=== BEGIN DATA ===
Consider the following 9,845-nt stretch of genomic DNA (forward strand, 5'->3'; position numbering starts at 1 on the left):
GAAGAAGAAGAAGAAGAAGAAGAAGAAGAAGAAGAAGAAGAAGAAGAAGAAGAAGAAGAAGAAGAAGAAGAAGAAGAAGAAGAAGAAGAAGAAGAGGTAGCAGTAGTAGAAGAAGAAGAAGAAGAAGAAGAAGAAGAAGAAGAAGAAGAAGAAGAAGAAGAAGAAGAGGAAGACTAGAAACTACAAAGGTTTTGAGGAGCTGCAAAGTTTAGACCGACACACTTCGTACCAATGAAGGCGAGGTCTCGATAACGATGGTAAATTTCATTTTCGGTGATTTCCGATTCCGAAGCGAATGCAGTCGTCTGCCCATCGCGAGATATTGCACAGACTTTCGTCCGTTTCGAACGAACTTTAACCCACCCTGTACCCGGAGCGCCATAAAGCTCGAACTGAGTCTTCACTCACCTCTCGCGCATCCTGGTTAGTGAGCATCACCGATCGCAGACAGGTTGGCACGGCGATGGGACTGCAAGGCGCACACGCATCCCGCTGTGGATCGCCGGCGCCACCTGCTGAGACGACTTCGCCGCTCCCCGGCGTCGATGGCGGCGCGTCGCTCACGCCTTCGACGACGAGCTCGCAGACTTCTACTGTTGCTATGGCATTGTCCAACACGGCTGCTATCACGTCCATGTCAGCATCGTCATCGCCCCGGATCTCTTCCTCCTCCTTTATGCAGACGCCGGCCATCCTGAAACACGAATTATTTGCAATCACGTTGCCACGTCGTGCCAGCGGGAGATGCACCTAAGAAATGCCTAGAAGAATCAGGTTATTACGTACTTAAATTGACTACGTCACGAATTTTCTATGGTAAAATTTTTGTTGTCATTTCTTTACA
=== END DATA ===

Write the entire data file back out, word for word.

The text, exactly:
Consider the following 9,845-nt stretch of genomic DNA (forward strand, 5'->3'; position numbering starts at 1 on the left):
GAAGAAGAAGAAGAAGAAGAAGAAGAAGAAGAAGAAGAAGAAGAAGAAGAAGAAGAAGAAGAAGAAGAAGAAGAAGAAGAAGAAGAAGAAGAAGAGGTAGCAGTAGTAGAAGAAGAAGAAGAAGAAGAAGAAGAAGAAGAAGAAGAAGAAGAAGAAGAAGAAGAAGAGGAAGACTAGAAACTACAAAGGTTTTGAGGAGCTGCAAAGTTTAGACCGACACACTTCGTACCAATGAAGGCGAGGTCTCGATAACGATGGTAAATTTCATTTTCGGTGATTTCCGATTCCGAAGCGAATGCAGTCGTCTGCCCATCGCGAGATATTGCACAGACTTTCGTCCGTTTCGAACGAACTTTAACCCACCCTGTACCCGGAGCGCCATAAAGCTCGAACTGAGTCTTCACTCACCTCTCGCGCATCCTGGTTAGTGAGCATCACCGATCGCAGACAGGTTGGCACGGCGATGGGACTGCAAGGCGCACACGCATCCCGCTGTGGATCGCCGGCGCCACCTGCTGAGACGACTTCGCCGCTCCCCGGCGTCGATGGCGGCGCGTCGCTCACGCCTTCGACGACGAGCTCGCAGACTTCTACTGTTGCTATGGCATTGTCCAACACGGCTGCTATCACGTCCATGTCAGCATCGTCATCGCCCCGGATCTCTTCCTCCTCCTTTATGCAGACGCCGGCCATCCTGAAACACGAATTATTTGCAATCACGTTGCCACGTCGTGCCAGCGGGAGATGCACCTAAGAAATGCCTAGAAGAATCAGGTTATTACGTACTTAAATTGACTACGTCACGAATTTTCTATGGTAAAATTTTTGTTGTCATTTCTTTACA